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Transistors in Three Dimensions

May 10, 2011

As urban developers have learned, when space is obtained at a premium, you build up, not out. The first integrated circuits were planar, with one device element being laid onto another. In the 1970s, a first attempt was made to transcend this two-dimensionality by etching V-shaped grooves in silicon wafers.

This vertical metal oxide semiconductor, or VMOS, structure allows a greater current-handling capability. Crystallography is an enabler for this process, since etching a (100) silicon surface will produce the grooves by exposing (111) crystal planes that are at an angle of 54.74° with the (100) surface. Potassium hydroxide is the usual etchant.

VMOS cross-section

The VMOS transistor structure. The grooves are (111) planes of silicon exposed by etching of the (100) wafer surface.

(Via Wikimedia Commons)

Although there are grooves in the VMOS architecture, everything is backfilled, and it looks like a planer device. I still think it qualifies as the first three-dimensional transistor architecture, and I'm sure that its inventors thought that it was an extremely unique and ambitious approach.

In 2002, thirty years after VMOS, Intel Corporation produced its first examples of a different type of three dimensional field effect transistor (FET), called tri-gate. Now, Intel has announced that it has commercialized this advance in field effect transistor technology that took the idea of building structures in the vertical dimension to new heights (pun intended). Not pulling any punches, Intel is producing these transistors with the extremely small gate width of 22 nm.[1-5]

Planar transistor

Clockwise from upper left, a planar transistor, a single-fin tri-gate transistor, and a multi-fin tri-gate transistor.

(Intel Corp, Ref. 5)

Intel's tri-gate architecture produces FETs that operate at lower voltage and have lower leakage, properties that make them useful for mobile computing devices. These 22 nm tri-gate transistors have up to a 37 percent performance increase over the 32 nm planar transistors of Intel's previous process. In a tri-gate FET, the gate covers three surfaces of a silicon fin, as seen in the figures. This allows an FET "on" state with lower resistance, and an FET "off" state with high isolation.

Micrograph of multi-fin tri-gate FETs

Yes, it's real.

Micrograph of multi-fin tri-gate FETs.

(Intel Corp., Ref. 5)

Intel co-founder, Gordon E. Moore of the eponymous Moore's Law, had this to say about the tri-gate process:[6]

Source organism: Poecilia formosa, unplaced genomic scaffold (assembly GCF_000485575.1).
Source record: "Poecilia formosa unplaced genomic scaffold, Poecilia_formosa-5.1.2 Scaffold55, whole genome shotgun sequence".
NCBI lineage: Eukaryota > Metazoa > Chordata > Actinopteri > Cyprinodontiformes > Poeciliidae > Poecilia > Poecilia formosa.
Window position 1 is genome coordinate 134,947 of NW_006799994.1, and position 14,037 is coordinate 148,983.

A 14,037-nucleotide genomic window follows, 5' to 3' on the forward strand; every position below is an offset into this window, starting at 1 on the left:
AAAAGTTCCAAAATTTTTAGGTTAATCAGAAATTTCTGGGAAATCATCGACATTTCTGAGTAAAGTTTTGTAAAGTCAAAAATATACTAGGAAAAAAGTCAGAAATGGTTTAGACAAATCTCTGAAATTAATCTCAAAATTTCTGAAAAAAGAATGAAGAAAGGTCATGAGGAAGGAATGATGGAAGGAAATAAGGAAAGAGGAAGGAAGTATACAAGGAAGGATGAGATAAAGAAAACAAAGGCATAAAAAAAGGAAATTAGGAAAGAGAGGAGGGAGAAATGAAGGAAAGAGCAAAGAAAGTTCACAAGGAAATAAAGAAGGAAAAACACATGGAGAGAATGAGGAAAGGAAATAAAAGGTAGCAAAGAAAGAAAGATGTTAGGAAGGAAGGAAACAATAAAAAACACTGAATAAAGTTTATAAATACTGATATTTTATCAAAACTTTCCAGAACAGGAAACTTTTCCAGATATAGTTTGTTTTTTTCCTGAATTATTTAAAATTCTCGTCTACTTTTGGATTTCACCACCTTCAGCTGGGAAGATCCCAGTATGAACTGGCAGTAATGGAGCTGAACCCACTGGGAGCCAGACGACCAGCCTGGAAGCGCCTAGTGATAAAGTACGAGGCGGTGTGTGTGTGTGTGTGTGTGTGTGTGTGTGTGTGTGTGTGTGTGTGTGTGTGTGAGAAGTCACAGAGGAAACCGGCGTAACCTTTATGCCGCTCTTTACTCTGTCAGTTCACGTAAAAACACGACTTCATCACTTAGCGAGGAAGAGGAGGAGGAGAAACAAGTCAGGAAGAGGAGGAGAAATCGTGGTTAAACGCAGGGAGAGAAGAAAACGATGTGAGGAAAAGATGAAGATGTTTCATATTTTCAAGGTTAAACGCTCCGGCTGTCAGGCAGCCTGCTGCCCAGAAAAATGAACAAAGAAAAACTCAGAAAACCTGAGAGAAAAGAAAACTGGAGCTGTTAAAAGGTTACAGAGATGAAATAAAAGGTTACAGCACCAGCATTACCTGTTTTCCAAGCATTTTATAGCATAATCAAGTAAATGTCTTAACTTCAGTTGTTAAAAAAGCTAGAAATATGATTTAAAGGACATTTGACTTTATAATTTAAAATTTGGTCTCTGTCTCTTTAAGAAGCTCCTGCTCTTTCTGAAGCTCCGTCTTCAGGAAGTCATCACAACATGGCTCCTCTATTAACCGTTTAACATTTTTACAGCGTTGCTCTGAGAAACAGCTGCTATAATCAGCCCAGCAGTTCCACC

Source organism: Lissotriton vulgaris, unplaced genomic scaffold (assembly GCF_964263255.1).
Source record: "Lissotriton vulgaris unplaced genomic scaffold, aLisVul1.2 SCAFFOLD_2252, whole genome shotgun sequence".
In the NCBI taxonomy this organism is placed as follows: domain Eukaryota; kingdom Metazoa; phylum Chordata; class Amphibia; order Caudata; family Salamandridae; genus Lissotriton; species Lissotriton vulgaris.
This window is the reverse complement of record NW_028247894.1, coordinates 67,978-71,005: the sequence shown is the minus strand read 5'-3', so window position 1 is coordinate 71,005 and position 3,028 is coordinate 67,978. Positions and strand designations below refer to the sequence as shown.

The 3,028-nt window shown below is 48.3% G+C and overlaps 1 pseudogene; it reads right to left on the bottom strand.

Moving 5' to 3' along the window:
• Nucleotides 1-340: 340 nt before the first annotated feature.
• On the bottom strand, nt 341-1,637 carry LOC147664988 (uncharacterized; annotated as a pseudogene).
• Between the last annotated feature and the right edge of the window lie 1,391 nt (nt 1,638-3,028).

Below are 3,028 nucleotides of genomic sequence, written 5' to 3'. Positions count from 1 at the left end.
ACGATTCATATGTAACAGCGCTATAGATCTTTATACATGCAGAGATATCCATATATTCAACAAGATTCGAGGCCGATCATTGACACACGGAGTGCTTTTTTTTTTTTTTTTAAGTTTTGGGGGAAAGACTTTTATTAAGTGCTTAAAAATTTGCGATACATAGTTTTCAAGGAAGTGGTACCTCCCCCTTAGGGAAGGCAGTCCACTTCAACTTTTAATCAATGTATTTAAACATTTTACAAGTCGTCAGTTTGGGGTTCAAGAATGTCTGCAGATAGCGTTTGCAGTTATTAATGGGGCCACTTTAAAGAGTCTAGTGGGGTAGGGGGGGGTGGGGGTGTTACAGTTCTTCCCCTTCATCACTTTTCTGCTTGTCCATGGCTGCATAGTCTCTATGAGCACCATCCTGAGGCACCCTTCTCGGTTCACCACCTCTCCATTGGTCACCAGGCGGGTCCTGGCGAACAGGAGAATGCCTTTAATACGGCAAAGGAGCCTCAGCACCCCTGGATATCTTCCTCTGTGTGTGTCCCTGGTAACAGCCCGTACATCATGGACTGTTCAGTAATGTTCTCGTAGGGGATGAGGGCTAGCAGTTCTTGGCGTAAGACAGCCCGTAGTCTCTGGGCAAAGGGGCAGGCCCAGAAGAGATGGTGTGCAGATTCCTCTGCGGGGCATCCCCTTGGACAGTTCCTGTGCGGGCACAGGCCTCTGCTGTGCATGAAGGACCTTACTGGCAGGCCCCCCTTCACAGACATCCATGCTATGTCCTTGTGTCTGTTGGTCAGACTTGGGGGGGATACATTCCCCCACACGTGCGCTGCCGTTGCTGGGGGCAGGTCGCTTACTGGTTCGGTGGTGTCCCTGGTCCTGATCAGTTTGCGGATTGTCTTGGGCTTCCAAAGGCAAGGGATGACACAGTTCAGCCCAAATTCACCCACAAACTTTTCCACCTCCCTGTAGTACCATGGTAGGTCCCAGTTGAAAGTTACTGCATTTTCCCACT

"For years we have seen limits to how small transistors can get... This change in the basic structure is a truly revolutionary approach, and one that should allow Moore's Law, and the historic pace of innovation, to continue."

Now for my idea of a more energy-efficient transistor architecture. My Fourtran architecture (not to be confused with Fortran), is a four-dimensional approach that has transistors appear only when needed, and disappear when they are no longer in use. Best transistor architecture, ever!


  1. Art Wittmann, "Intel Makes 3-D Transistors Reality," InformationWeek, May 4, 2011.
  2. Intel Reinvents Transistors Using New 3-D Structure, Intel Press Release, May 4, 2011.
  3. Robert S. Chau, "Integrated CMOS Tri-Gate Transistors Paving the Way to Future Technology Generations," Intel Web Site.
  4. Robert S. Chau, et al., "Tri-Gate Transistor Architecture with High-k Gate Dielectrics, Metal Gates and Strain Engineering," VLSI Conference, June, 2006, Conference, via Intel Web Site.
  5. Mark Bohr and Kaizad Mistry, "Intel’s Revolutionary 22 nm Transistor Technology," Intel Web Site, May, 2011.
  6. Jeff Bruner, "Intel 22nm 3-D Tri-Gate Transistor Technology," Intel Web Site, May 2, 2011.

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Linked Keywords: Urban_planning; urban developer; integrated circuits; planar; two-dimensionality; silicon; wafers; vertical metal oxide semiconductor; crystallography; etching; Miller index; (100); (111); potassium hydroxide; Wikimedia Commons; transistor; Intel Corporation; field effect transistor; nanometer; nm; voltage; leakage; Gordon E. Moore; Moore's Law; Fortran; four-dimensional space.

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